INTRODUCTION: Due to the COVID-19 pandemic, the ACGME recommended all interviews for the 2021 residency application cycle be held virtually. Because this is major shift from neurosurgical interviews in past years, this study aims to evaluate both applicant and interviewer satisfaction of conducting interviews virtually. METHODS: For faculty, an 11-question online survey was sent to 116 United States neurosurgery training programs. A 14-question online survey was sent to 255 neurosurgery applicants. The resulting data were analyzed qualitatively and quantitatively. RESULTS: From applicants, 118 responses were received. From faculty, 171 individual responses were received. Thirty-five percent (34.7%) of applicants agreed that they were satisfied with the virtual interview process as a whole. Although 44.5% of faculty disagreed with the statement "I would like to replace in-person interviews with virtual interviews in the future", 57.3% of faculty agreed that they were likely to implement virtual interviews in the future. CONCLUSIONS: Some things might be better assessed through in-person interviews, but there are clear benefits to virtual interviews. Future iterations of the interview process, incorporating virtual interviews, might help determine how and in which situations virtual interviews can be utilized in future residency application cycles.


Subject(s)
COVID-19/epidemiology , Faculty, Medical/trends , Internship and Residency/trends , Job Application , Neurosurgery/trends , Surveys and Questionnaires , COVID-19/prevention & control , Faculty, Medical/psychology , Humans , Neurosurgery/education , Online Systems/trends , United States/epidemiology
6.
JAMA Netw Open ; 4(8): e2120642, 2021 08 02.
Article in English | MEDLINE | ID: covidwho-1355859

ABSTRACT

Importance: As medical faculty have central roles during the COVID-19 pandemic, it is important to study the pandemic's association with the vitality and careers of medical school faculty. Objective: To examine how the COVID-19 pandemic affected midcareer research faculty in academic medicine. Design, Setting, and Participants: This qualitative study included medical school faculty who participated in the C-Change Mentoring and Leadership Institute. All US medical school faculty recipients of recent National Institutes of Health (NIH) RO1, RO1-equivalent, and K awards were invited to apply to the institute. The 99 applicants who met inclusion criteria were stratified by degree (MD or MD/PhD vs PhD), gender, and race/ethnicity. Enrollment was offered to applicants randomly selected for 40 spots, demographically balanced by sex, underrepresented in medicine minority (URMM) status, and degree. In April 2020, an inquiry was emailed to faculty enrolled in the institute requesting responses to questions about meaning in work, career choice, and values. A qualitative analysis of narrative data responses, using grounded theory, was undertaken to determine key themes. This study is part of a NIH-funded randomized trial to test the efficacy of a group peer mentoring course for midcareer faculty and study the course's mechanisms of action. Main Outcomes and Measures: Key themes in data. Results: Of 40 enrolled participants, 39 responded to the inquiry, for a response rate of 97%. The analytic sample included 39 faculty members; 19 (47%) were women, 20 (53%) identified as URMM, and 20 (53%) had an MD or MD with PhD vs 19 (47%) with PhD degrees. Key themes in the data that emerged describing faculty lived experience of the pandemic included increased meaningfulness of work; professionalism and moral responsibility; enhanced relationships with colleagues; reassertion of career choice; disrupted research; impact on clinical work; attention to health disparities, social justice and advocacy; increased family responsibilities; psychological stress; and focus on leadership. Conclusions and Relevance: During the pandemic, diverse PhD and physician investigators reported increased meaningfulness in work and professionalism and enhanced relationships, all intrinsic motivators associated with vitality. Working during the pandemic appears to have produced intrinsic rewards positively associated with vitality, in addition to adverse mental health effects. These findings have implications for combatting burnout and retaining investigators in the future.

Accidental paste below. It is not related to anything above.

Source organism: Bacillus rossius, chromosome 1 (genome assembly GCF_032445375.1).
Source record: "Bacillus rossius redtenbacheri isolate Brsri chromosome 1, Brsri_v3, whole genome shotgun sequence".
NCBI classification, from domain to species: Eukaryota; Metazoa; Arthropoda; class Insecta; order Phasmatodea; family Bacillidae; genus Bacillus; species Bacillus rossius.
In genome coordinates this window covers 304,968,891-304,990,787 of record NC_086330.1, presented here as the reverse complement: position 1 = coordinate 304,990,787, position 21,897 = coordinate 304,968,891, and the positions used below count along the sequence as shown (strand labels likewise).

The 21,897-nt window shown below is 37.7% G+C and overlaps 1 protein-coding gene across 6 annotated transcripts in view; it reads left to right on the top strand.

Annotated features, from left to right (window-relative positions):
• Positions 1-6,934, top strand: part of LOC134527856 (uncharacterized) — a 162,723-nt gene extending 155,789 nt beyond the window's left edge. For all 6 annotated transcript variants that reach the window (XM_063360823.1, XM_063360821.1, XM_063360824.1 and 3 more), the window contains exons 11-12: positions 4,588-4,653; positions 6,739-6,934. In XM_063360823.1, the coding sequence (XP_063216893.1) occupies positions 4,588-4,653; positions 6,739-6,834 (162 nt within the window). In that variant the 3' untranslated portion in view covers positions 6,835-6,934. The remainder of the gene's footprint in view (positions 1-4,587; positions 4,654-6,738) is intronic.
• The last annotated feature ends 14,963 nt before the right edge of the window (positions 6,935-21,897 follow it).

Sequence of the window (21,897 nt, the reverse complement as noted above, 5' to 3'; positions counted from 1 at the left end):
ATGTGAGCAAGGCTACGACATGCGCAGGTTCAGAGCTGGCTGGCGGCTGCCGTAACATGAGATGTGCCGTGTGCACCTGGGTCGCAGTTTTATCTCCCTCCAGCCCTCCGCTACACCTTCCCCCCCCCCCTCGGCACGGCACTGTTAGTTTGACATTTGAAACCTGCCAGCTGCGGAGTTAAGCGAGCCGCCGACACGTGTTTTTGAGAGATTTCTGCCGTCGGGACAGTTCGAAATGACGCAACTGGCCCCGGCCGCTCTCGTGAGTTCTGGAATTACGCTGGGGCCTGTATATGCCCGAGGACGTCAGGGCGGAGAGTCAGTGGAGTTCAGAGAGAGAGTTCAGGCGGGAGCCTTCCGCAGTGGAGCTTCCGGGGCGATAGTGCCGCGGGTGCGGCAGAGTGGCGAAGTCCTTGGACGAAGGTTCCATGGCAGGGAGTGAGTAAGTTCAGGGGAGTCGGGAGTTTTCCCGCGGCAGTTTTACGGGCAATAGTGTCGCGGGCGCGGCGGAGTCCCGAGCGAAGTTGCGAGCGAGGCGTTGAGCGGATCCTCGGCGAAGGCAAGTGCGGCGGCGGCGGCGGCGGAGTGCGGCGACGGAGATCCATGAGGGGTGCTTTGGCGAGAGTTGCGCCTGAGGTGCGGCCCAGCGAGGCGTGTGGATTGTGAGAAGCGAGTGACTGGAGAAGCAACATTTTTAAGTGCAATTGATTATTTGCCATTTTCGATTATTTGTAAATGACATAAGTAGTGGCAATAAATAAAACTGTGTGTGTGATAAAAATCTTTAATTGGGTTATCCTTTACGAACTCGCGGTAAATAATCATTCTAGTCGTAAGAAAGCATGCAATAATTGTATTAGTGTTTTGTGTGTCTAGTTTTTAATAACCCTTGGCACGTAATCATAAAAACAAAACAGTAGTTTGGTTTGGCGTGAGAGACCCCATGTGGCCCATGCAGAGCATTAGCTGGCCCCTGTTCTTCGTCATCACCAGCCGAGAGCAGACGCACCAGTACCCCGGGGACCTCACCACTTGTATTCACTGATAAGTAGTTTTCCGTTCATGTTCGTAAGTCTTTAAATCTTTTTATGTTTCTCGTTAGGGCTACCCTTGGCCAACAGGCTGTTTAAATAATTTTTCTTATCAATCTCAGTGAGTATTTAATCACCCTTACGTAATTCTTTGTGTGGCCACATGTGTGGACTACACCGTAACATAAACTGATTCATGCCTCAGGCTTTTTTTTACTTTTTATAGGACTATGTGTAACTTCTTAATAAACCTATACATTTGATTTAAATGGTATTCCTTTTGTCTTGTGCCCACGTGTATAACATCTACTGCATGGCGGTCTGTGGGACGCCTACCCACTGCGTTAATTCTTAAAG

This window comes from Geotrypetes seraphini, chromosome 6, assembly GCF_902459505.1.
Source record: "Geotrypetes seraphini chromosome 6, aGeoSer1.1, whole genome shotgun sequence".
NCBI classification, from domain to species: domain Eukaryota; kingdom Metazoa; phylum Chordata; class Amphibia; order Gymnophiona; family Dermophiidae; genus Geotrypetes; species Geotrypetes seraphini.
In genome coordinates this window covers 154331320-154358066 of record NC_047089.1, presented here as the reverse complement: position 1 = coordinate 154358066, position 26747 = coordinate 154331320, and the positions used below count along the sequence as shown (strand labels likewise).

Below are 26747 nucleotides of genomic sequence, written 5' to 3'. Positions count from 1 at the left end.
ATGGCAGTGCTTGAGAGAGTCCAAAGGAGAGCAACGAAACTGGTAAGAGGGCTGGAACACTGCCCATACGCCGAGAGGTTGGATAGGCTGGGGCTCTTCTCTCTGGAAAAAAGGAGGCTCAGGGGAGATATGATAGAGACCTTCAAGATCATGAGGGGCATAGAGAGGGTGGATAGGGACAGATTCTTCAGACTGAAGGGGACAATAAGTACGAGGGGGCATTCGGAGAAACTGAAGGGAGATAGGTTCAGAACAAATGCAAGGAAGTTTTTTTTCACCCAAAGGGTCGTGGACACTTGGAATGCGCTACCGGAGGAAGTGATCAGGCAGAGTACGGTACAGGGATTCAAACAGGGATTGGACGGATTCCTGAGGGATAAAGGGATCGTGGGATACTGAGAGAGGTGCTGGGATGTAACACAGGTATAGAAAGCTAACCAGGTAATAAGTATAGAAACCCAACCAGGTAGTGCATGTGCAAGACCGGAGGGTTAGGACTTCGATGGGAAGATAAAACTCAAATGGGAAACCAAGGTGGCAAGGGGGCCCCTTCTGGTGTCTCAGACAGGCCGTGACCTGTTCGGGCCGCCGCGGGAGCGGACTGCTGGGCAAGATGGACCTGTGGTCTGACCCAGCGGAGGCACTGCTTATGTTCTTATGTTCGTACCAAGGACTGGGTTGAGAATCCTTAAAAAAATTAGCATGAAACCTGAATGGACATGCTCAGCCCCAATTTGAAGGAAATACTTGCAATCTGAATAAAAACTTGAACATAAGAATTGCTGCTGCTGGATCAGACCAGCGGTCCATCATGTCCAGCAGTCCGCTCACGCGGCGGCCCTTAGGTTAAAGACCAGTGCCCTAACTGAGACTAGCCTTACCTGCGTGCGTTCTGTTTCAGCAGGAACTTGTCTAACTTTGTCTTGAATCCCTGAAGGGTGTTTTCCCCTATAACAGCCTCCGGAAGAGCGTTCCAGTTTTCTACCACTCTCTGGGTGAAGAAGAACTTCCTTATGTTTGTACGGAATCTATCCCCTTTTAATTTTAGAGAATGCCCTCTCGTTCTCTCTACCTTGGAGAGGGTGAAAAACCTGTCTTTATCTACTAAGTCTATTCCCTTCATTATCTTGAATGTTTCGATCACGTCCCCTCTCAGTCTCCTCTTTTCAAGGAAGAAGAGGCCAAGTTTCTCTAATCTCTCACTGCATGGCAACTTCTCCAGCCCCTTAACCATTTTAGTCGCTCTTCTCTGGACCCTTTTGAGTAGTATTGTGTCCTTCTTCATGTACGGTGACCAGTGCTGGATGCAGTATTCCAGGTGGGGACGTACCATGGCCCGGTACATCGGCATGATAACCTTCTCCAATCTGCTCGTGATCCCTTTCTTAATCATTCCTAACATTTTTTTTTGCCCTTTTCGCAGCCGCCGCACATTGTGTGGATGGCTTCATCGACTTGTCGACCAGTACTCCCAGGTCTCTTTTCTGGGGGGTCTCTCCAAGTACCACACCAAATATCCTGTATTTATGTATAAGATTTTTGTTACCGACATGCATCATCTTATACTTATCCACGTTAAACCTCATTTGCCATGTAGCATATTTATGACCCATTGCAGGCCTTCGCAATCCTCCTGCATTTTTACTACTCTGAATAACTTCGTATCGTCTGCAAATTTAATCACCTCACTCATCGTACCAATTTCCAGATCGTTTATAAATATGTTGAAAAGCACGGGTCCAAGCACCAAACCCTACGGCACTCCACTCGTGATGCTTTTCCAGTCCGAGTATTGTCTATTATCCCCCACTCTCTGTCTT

Subject(s)
COVID-19 , Faculty, Medical/psychology , Physicians/psychology , Professionalism , Research Personnel/psychology , Adult , Career Choice , Female , Humans , Male , Middle Aged , Qualitative Research , Randomized Controlled Trials as Topic , SARS-CoV-2 , United States
7.
JAMA Netw Open ; 4(6): e2113539, 2021 06 01.
Article in English | MEDLINE | ID: covidwho-1269080

ABSTRACT